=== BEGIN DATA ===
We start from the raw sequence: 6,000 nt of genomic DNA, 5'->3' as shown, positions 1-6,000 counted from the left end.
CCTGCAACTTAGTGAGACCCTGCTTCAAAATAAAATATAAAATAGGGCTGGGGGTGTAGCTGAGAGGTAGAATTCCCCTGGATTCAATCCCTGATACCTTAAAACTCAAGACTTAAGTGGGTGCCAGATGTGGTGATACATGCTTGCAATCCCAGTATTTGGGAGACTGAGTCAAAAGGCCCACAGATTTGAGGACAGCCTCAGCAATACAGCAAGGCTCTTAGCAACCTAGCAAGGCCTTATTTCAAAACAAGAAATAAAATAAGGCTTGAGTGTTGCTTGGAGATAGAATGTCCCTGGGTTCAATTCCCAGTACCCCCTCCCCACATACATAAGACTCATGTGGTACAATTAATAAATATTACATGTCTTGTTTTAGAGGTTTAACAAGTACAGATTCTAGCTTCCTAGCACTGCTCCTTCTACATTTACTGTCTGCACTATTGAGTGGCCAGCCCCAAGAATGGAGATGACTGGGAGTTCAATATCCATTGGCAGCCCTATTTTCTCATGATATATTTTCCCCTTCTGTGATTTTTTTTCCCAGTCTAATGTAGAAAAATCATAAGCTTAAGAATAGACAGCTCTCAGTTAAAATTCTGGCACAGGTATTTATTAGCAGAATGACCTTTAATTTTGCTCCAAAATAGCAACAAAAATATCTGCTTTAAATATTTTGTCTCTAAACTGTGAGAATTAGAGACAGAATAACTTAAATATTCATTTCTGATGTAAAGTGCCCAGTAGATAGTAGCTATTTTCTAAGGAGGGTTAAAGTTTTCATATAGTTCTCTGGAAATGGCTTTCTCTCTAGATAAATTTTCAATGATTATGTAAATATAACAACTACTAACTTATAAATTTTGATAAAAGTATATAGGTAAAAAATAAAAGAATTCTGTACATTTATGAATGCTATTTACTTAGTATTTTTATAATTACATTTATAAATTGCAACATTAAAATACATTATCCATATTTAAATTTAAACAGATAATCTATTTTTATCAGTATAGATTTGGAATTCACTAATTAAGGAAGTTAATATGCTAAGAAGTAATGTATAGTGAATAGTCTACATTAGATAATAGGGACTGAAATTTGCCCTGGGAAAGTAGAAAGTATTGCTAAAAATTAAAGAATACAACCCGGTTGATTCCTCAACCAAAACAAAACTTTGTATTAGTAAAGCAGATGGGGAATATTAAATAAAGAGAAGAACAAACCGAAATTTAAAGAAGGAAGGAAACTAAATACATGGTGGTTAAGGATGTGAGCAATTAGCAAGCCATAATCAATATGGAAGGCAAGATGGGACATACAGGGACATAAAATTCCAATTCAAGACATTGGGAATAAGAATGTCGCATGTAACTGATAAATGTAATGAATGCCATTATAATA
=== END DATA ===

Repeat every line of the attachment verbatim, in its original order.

We start from the raw sequence: 6,000 nt of genomic DNA, 5'->3' as shown, positions 1-6,000 counted from the left end.
CCTGCAACTTAGTGAGACCCTGCTTCAAAATAAAATATAAAATAGGGCTGGGGGTGTAGCTGAGAGGTAGAATTCCCCTGGATTCAATCCCTGATACCTTAAAACTCAAGACTTAAGTGGGTGCCAGATGTGGTGATACATGCTTGCAATCCCAGTATTTGGGAGACTGAGTCAAAAGGCCCACAGATTTGAGGACAGCCTCAGCAATACAGCAAGGCTCTTAGCAACCTAGCAAGGCCTTATTTCAAAACAAGAAATAAAATAAGGCTTGAGTGTTGCTTGGAGATAGAATGTCCCTGGGTTCAATTCCCAGTACCCCCTCCCCACATACATAAGACTCATGTGGTACAATTAATAAATATTACATGTCTTGTTTTAGAGGTTTAACAAGTACAGATTCTAGCTTCCTAGCACTGCTCCTTCTACATTTACTGTCTGCACTATTGAGTGGCCAGCCCCAAGAATGGAGATGACTGGGAGTTCAATATCCATTGGCAGCCCTATTTTCTCATGATATATTTTCCCCTTCTGTGATTTTTTTTCCCAGTCTAATGTAGAAAAATCATAAGCTTAAGAATAGACAGCTCTCAGTTAAAATTCTGGCACAGGTATTTATTAGCAGAATGACCTTTAATTTTGCTCCAAAATAGCAACAAAAATATCTGCTTTAAATATTTTGTCTCTAAACTGTGAGAATTAGAGACAGAATAACTTAAATATTCATTTCTGATGTAAAGTGCCCAGTAGATAGTAGCTATTTTCTAAGGAGGGTTAAAGTTTTCATATAGTTCTCTGGAAATGGCTTTCTCTCTAGATAAATTTTCAATGATTATGTAAATATAACAACTACTAACTTATAAATTTTGATAAAAGTATATAGGTAAAAAATAAAAGAATTCTGTACATTTATGAATGCTATTTACTTAGTATTTTTATAATTACATTTATAAATTGCAACATTAAAATACATTATCCATATTTAAATTTAAACAGATAATCTATTTTTATCAGTATAGATTTGGAATTCACTAATTAAGGAAGTTAATATGCTAAGAAGTAATGTATAGTGAATAGTCTACATTAGATAATAGGGACTGAAATTTGCCCTGGGAAAGTAGAAAGTATTGCTAAAAATTAAAGAATACAACCCGGTTGATTCCTCAACCAAAACAAAACTTTGTATTAGTAAAGCAGATGGGGAATATTAAATAAAGAGAAGAACAAACCGAAATTTAAAGAAGGAAGGAAACTAAATACATGGTGGTTAAGGATGTGAGCAATTAGCAAGCCATAATCAATATGGAAGGCAAGATGGGACATACAGGGACATAAAATTCCAATTCAAGACATTGGGAATAAGAATGTCGCATGTAACTGATAAATGTAATGAATGCCATTATAATA